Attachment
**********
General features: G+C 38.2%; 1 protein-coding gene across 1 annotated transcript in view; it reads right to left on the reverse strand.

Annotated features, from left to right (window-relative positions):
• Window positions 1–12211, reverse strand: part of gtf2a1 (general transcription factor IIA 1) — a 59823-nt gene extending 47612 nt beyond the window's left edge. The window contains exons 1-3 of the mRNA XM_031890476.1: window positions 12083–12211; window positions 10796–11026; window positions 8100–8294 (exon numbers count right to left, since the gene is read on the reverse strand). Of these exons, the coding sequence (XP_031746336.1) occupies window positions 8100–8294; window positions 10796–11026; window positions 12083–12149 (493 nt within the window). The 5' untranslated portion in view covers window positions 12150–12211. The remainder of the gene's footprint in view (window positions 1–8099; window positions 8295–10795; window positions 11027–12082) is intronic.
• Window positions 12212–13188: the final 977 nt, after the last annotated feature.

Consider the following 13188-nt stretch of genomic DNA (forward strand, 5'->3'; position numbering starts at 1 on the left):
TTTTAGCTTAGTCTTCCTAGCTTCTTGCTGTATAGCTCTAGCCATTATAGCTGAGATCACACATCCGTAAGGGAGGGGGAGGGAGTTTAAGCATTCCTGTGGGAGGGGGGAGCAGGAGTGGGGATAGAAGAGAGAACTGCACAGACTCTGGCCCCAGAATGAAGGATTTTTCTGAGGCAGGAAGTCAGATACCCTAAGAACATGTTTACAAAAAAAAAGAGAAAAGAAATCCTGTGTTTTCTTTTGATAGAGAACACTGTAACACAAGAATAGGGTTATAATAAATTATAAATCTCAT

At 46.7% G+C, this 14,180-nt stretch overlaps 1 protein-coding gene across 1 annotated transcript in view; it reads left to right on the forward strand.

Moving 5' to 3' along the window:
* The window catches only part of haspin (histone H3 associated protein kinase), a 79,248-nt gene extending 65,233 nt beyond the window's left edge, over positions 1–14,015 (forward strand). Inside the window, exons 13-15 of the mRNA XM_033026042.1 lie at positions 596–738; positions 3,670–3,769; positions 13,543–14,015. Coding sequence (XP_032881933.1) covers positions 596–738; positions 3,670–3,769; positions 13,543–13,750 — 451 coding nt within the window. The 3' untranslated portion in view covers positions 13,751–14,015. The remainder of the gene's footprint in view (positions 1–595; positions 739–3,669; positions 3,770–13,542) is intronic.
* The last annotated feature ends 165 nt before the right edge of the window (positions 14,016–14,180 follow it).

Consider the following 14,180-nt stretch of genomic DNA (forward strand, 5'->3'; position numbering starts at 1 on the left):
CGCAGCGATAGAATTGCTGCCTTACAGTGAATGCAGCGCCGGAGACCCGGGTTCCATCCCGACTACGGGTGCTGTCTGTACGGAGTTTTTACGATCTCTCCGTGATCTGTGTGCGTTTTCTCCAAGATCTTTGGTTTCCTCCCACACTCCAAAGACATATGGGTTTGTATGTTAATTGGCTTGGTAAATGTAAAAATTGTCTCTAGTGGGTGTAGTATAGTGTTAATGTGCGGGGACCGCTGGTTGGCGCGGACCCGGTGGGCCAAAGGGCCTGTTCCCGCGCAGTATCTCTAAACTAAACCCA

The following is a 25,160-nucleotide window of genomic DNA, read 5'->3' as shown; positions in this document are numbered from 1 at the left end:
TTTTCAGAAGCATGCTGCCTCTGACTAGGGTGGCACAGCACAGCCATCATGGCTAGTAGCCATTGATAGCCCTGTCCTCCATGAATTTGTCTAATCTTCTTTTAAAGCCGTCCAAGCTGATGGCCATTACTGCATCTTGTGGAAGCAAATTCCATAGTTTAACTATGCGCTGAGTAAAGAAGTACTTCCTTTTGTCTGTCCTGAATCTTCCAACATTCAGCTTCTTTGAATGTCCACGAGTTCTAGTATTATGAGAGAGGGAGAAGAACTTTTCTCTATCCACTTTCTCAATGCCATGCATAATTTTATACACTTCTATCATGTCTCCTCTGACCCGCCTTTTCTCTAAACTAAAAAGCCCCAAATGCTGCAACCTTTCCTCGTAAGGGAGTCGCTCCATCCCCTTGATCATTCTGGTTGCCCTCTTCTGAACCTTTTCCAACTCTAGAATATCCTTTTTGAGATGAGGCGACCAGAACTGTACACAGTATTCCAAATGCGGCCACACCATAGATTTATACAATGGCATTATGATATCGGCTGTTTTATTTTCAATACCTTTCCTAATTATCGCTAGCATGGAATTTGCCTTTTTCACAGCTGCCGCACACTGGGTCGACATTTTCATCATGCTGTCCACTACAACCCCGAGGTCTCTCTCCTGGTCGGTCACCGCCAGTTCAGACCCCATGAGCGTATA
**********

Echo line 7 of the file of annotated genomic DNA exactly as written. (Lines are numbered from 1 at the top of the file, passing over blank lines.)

At 46.7% G+C, this 14,180-nt stretch overlaps 1 protein-coding gene across 1 annotated transcript in view; it reads left to right on the forward strand.